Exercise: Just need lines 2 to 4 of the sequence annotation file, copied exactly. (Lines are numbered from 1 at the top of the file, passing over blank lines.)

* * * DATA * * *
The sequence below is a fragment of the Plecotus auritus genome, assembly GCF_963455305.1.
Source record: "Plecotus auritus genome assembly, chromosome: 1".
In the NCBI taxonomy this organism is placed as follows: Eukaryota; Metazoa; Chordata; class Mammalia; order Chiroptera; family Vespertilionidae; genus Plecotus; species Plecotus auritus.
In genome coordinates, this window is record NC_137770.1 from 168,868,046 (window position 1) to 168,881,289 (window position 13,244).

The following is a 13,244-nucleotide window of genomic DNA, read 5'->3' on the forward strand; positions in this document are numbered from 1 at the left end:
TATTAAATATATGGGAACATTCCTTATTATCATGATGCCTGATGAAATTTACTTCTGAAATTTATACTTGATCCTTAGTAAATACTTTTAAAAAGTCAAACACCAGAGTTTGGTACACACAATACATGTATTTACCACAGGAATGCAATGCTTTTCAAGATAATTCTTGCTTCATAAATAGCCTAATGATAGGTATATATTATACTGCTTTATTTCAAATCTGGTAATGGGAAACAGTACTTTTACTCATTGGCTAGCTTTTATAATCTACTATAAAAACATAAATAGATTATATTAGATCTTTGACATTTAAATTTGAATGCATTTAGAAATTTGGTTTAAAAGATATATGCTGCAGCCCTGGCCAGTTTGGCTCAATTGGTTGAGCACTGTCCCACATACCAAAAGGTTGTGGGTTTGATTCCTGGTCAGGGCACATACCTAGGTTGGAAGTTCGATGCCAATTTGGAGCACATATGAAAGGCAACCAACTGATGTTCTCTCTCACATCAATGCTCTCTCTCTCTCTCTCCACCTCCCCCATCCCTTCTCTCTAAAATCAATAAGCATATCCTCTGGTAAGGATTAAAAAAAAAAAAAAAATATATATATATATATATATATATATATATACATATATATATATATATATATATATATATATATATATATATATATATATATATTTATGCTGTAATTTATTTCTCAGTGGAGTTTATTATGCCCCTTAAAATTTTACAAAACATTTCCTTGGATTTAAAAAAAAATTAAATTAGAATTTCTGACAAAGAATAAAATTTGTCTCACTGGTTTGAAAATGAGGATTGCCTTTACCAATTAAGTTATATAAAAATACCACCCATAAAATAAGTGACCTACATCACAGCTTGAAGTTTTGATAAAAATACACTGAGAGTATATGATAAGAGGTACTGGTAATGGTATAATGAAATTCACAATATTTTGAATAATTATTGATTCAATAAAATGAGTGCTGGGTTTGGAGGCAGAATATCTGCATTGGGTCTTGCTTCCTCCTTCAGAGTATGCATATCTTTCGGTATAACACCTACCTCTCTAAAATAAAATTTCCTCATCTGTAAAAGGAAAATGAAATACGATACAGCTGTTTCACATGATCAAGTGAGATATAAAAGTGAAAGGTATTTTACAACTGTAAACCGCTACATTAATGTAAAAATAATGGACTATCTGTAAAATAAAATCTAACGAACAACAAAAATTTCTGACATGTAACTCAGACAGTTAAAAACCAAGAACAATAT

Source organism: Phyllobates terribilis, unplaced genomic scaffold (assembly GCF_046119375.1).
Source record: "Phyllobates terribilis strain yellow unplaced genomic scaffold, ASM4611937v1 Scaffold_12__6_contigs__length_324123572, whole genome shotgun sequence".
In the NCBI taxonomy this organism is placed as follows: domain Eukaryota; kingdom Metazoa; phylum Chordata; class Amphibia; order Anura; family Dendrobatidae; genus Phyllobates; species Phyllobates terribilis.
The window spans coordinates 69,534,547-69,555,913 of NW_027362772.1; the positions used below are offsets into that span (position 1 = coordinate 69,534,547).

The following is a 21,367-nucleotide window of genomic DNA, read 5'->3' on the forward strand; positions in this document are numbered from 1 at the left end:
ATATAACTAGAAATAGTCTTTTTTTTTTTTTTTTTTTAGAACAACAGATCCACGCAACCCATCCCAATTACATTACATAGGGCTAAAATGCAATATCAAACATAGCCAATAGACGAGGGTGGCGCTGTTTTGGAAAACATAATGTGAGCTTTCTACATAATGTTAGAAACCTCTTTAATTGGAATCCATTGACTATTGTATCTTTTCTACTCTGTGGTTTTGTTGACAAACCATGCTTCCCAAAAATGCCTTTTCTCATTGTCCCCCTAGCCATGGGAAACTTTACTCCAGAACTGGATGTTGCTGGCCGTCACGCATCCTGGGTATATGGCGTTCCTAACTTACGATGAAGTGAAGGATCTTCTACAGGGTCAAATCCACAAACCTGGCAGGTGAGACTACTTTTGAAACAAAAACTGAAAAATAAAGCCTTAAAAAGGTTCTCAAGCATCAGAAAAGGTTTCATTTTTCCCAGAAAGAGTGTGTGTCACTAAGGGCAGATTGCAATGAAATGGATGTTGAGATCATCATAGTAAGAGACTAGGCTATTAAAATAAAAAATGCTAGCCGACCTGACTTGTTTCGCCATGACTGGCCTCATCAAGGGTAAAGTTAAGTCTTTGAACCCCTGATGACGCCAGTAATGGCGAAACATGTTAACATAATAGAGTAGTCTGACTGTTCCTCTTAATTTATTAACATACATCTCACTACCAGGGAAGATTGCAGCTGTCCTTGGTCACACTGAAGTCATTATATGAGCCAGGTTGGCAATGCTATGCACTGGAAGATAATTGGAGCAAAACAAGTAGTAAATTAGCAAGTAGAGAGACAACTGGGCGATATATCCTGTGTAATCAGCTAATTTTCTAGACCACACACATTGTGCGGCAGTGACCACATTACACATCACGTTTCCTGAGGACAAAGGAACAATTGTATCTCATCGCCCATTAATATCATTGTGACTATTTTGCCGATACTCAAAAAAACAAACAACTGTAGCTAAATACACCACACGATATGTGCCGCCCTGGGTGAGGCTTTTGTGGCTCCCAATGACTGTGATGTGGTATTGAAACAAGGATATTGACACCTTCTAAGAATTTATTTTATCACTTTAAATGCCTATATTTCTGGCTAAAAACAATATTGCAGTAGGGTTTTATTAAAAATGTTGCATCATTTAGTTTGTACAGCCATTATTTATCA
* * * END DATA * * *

Source record: "Plecotus auritus genome assembly, chromosome: 1".
In the NCBI taxonomy this organism is placed as follows: Eukaryota; Metazoa; Chordata; class Mammalia; order Chiroptera; family Vespertilionidae; genus Plecotus; species Plecotus auritus.
In genome coordinates, this window is record NC_137770.1 from 168,868,046 (window position 1) to 168,881,289 (window position 13,244).